SpaceX Set to Dominate Commercial Space Launch for Decades to Come

Many of us could not help admiring Elon Musk’s passion to create a better world for mankind through advanced technologies, and his dream is even more ambitious with SpaceX -- to discover new planets which humans could inhabit in the future.


Space has always been one of man’s greatest fascinations.

“What’s out there?” must have been a question that’s been asked countless of times since the first time that man gazed up at the sky.

The stars, the sun, the moon, the comets, and meteor showers. These are only a few things about the universe that have held our awe and imagination captive.

There were cultures which had even worshipped the sun.

Other ancient people had looked upon the moon as a goddess.

Myths and legends surround those mysterious celestial bodies.

And there was even a time that the world believed that everything out there revolved around Earth.

Today, we know a lot of things about space. But, we also admit there’s a whole lot more to discover!

Is there another life out there? That becomes our next question.

Reading about Elon Musk and SpaceX (Space Exploration Technologies Corporation), the company founded by the Tesla (NASDAQ:TSLA) CEO in 2002, we came across the following words which  statement-wise must be one of his most stirring ones: “If the future does not include being out there among the stars, and being a multi-planet species, I find that incredibly depressing if that’s not the future we’re going to have.”

These words reflect what many of us, if not most, have been desiring in terms of one day that dream turning into reality.

With SpaceX, Musk is somehow able to live part of that dream. In fact, through his California-based company and its grand project, he has already planted the seeds of that dream and has made history in the process.

  • September 2007: Falcon 1 becomes the first privately-developed liquid fuel rocket to have reached Earth orbit.
  • July 2009 : Falcon 1 Flight 5 is the first privately-developed liquid fuel rocket to make a successful delivery of a commercial satellite to Earth orbit.
  • December 2010: SpaceX became the only private company ever to return a spacecraft from low-Earth orbit (LEO). LEO, according to the National Aeronautics and Space Administration (NASA), is the first 100 to 200 miles (161 to 322 kilometers) of space.
  • May 2012: SpaceX’s Dragon spacecraft made a successful cargo delivery to and from the International Space Station (ISS) which governments were the only ones which used to be able to accomplish. From then on, Dragon has delivered cargo to and from ISS and assisted NASA through regular cargo resupply missions.
  • September 2014: SpaceX gets awarded a $2.6 billion NASA contract to fly American astronauts to the International Space Station.
  • January 2015: The company started to conduct a series of first stage landing attempts on a spaceport drone ship that was of autonomous type.
  • May 2015 : Launch abort system was tested by Crew Dragon, which can provide escape capability to astronauts all the way to orbit.
  • March 2017: SpaceX’s first reflight of an orbital class rocket was a success, paving the way for full and rapid rocket reusability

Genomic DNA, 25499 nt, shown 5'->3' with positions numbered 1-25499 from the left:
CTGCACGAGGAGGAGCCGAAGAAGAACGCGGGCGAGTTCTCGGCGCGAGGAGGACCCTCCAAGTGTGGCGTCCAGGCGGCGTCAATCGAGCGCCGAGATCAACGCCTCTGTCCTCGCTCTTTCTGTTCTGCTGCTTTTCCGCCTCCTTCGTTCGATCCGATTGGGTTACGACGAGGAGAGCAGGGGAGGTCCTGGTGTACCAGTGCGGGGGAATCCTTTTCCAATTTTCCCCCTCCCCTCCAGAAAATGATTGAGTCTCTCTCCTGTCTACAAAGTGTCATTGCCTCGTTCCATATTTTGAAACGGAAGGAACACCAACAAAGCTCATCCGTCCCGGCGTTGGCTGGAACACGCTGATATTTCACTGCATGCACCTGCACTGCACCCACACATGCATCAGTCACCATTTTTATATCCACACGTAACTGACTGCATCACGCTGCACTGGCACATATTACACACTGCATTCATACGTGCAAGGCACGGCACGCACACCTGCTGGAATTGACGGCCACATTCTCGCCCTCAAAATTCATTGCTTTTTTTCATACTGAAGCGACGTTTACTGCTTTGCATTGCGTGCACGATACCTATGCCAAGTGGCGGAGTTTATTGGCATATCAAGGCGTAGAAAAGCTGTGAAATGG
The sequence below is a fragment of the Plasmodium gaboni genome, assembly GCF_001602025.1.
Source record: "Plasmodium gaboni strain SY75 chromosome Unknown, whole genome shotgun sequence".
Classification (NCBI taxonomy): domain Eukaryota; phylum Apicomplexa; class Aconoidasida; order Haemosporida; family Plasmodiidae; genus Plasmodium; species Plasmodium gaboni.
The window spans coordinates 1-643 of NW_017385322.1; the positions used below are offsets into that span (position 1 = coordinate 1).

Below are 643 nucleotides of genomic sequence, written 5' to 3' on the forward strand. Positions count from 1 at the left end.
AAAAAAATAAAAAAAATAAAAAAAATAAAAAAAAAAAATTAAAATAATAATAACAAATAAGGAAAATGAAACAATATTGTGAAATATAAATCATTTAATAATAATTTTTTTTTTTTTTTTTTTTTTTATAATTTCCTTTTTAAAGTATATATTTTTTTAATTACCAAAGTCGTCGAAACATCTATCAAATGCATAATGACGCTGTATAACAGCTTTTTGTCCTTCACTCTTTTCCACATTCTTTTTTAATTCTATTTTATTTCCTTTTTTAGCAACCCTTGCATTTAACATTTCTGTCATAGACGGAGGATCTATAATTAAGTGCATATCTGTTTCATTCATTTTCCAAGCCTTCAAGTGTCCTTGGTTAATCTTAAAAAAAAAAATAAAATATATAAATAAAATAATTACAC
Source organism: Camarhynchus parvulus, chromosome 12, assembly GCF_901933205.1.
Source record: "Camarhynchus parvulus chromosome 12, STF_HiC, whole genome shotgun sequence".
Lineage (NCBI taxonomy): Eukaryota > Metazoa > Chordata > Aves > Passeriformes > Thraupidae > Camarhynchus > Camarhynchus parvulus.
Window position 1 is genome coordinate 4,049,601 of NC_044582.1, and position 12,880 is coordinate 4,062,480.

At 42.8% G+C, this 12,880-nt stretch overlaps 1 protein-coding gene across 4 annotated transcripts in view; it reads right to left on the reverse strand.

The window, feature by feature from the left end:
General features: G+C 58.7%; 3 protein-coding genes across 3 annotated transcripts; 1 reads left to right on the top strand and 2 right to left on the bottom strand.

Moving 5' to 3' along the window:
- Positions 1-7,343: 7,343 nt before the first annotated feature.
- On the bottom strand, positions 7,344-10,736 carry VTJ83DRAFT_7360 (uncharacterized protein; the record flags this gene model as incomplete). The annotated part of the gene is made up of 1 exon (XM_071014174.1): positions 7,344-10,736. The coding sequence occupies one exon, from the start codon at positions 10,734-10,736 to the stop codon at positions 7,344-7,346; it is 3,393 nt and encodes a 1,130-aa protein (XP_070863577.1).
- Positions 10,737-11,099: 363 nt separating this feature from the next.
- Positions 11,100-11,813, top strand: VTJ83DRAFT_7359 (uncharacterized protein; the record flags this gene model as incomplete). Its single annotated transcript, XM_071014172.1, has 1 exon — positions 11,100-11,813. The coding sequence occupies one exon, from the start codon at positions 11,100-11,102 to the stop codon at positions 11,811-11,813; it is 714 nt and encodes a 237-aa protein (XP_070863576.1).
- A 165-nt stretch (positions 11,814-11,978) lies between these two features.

With this kind of record, it’s no longer surprising that it’s been predicted that SpaceX will have commercial launch dominance for decades to come.

By next year, the company could have full mastery of reusable rockets which don’t need any refurbishment for relaunch.

SpaceX is already leading the market in low-cost launch with more means to cut costs through fully reusable generation one capability. This aspect is what will make the commercial market grow, in spite of the fact that the space industry is currently dominated by non-commercial payloads.

The company does not also have any serious competition at this point, and in the very near future.

Smaller payload companies like Cubecabs and Rocket Labs have a lot of catching up to do.

Based on a NextBigFuture report:

  • Spacex will have approximately 20 launches this 2017.
  • By 2018, the company has set a goal of 40 up to 50 launches.
  • By 2019 and 2020, Spacex might be able to attain 100 up to 800 launches per year attributed to the company’s fully reusable rockets with no refurbishment and one-day turn-around.

Of course, Musk being who he is, is not going to stop there. You can expect more accomplishments and innovations from SpaceX, which is looking forward not only to future financial gains — but also in a future where humans can live among the stars.

Just the way Elon Musk’s dream happen to be.

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4 Comments on SpaceX Set to Dominate Commercial Space Launch for Decades to Come

  1. What sources can you cite that say there is no serious competition?

    Boeing also has a contract with NASA under the same requisition and many planned Commercial Crew launches. SpaceX is much better at marketing, so they have much more public exposure, but NASA sees them as the risky option.

    • Boeing have no plans to make a reusable rocket, why pay over $100m-300m per ULA launch when SpaceX will be able to do the same for just a few million or maybe even less! Where will that level of competition come from? Even China or the cheap India rockets cannot compete. Maybe Blue Origin will catch up but they have yet to even launch an Orbital class rocket yet alone reuse it.

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